The Cyprus property sector has grown rapidly since the country joined the European Union in May 2004.
Cyprus property is popular among Brits due to the island's intense Mediterranean climate, including over 300 days of sunshine a year, making it a prime holiday destination, as well as a trendy place to retire. Cyprus offers a relaxed way of life, low levels of crime and relatively low cost of living compared with other western European countries.
The country's economy has really strengthened in recent years, while Cypriot residents continue to enjoy one of the lowest levels of income tax in Europe.
Cyprus is considered a tax efficient destination and has a double tax treaty agreement with over 30 countries, including Britain. It means that residents can extract profits from property investments in Britain at a reduced rate or with no tax payable at all. However, Cyprus property is liable to capital gains tax, while corporation tax is also charged.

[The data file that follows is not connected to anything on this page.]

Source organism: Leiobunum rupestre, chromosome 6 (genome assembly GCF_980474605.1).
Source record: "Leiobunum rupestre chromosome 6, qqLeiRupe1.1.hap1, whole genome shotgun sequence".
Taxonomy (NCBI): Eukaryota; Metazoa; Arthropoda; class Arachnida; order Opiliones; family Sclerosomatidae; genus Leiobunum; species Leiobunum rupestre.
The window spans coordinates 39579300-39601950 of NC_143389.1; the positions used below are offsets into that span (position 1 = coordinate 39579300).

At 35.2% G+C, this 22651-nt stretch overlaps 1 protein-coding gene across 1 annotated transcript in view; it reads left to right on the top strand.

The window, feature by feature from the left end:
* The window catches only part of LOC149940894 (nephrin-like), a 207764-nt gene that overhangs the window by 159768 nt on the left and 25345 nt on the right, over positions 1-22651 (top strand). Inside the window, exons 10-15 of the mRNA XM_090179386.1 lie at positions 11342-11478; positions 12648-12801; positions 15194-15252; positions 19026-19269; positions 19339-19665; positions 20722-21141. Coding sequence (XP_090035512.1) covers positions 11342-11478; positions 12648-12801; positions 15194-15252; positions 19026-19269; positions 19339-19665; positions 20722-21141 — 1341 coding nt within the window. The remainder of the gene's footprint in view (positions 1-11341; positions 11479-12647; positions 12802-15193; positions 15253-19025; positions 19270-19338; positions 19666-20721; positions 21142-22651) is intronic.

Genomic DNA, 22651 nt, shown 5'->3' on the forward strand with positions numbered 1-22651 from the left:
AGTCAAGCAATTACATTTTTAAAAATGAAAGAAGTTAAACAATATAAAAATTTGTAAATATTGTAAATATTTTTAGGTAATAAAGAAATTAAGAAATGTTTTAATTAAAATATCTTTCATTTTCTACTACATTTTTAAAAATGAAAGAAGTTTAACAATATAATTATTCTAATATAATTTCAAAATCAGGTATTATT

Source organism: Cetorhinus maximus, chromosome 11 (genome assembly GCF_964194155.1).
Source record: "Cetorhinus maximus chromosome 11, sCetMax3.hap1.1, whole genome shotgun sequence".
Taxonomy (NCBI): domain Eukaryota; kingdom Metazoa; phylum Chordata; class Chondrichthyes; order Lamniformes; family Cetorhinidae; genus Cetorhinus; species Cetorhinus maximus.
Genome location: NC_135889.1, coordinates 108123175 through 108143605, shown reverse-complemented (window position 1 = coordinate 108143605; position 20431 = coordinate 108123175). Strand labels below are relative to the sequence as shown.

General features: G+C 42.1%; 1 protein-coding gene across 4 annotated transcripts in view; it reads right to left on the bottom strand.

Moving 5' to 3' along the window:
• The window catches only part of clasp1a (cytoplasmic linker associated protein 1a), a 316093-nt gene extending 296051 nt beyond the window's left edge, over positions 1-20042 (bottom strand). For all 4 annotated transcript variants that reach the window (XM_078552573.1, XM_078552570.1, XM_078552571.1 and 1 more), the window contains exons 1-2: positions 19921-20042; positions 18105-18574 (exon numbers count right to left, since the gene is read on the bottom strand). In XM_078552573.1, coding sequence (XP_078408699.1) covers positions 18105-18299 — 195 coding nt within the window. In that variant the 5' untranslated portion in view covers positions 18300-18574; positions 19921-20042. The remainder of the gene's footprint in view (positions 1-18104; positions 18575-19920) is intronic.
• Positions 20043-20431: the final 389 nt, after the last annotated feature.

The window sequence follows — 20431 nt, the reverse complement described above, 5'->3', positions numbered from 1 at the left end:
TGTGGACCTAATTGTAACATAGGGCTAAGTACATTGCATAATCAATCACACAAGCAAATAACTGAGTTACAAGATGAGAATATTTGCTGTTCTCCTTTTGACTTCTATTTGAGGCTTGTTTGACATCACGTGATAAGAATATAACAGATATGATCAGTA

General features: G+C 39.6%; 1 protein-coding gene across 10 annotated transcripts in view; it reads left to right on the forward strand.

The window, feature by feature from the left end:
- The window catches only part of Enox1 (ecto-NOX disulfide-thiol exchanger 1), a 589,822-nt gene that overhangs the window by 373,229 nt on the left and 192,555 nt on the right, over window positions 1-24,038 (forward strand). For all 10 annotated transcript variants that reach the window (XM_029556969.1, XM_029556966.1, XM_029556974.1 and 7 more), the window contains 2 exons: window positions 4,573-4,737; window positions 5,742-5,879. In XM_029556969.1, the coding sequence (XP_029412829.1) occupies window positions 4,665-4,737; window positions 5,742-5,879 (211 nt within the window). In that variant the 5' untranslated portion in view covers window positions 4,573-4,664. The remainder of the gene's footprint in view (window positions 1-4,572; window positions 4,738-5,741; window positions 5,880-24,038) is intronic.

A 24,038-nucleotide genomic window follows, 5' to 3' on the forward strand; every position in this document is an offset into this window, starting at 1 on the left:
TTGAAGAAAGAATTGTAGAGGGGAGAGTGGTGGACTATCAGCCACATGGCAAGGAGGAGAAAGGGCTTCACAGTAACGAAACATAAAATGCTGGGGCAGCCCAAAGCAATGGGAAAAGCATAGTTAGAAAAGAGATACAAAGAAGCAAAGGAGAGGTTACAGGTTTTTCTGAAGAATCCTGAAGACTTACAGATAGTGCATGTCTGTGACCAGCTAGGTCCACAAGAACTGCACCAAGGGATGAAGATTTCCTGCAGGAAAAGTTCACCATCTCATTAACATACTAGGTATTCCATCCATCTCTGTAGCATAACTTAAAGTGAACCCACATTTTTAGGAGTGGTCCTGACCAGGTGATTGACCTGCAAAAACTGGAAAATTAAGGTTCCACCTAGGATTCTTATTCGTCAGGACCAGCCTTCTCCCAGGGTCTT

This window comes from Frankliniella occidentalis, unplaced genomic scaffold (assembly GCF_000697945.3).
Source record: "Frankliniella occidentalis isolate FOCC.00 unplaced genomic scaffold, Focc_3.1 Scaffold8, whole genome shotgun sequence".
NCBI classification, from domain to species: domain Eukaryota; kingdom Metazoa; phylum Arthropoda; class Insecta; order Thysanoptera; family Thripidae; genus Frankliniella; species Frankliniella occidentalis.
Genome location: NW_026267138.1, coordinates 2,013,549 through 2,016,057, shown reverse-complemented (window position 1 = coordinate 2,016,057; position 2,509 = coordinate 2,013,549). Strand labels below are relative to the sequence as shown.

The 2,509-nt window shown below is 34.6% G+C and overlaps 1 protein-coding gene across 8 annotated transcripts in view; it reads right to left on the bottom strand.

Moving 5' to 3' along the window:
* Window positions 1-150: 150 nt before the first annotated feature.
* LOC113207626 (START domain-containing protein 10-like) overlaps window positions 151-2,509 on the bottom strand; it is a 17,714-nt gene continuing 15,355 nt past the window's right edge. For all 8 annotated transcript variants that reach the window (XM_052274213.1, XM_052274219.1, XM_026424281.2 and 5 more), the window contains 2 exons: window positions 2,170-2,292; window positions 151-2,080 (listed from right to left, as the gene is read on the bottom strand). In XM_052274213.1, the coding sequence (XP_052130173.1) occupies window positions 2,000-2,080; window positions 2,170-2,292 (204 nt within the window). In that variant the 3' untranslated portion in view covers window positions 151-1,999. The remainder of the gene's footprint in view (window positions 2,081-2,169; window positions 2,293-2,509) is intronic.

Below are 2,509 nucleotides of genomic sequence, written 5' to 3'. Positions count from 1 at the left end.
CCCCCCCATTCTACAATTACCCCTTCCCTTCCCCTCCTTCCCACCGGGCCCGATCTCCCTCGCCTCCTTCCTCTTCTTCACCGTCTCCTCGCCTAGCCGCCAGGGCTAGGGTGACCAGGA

Buoyed by a strong economy and an influx of low budget flights, Cyprus developed into a property hotspot between 2004 and 2007, attracting property buyers from around the world, particularly Britain and Russia. Strong international, as well as domestic demand for property in Cyprus, helped to drive prices upwards.
"Over the last five years, property prices have more than doubled," says Sacha Appleton of Cypriot property developer Pafilia.
However, given the current global economic turmoil, the market for Cyprus property has slowed considerably.
Gloria Aubury of Paphos Properties says: "The Cyprus Property market is very similar to Britain at the moment, there is very little activity with official figures showing property sales down by 51 per cent in some areas."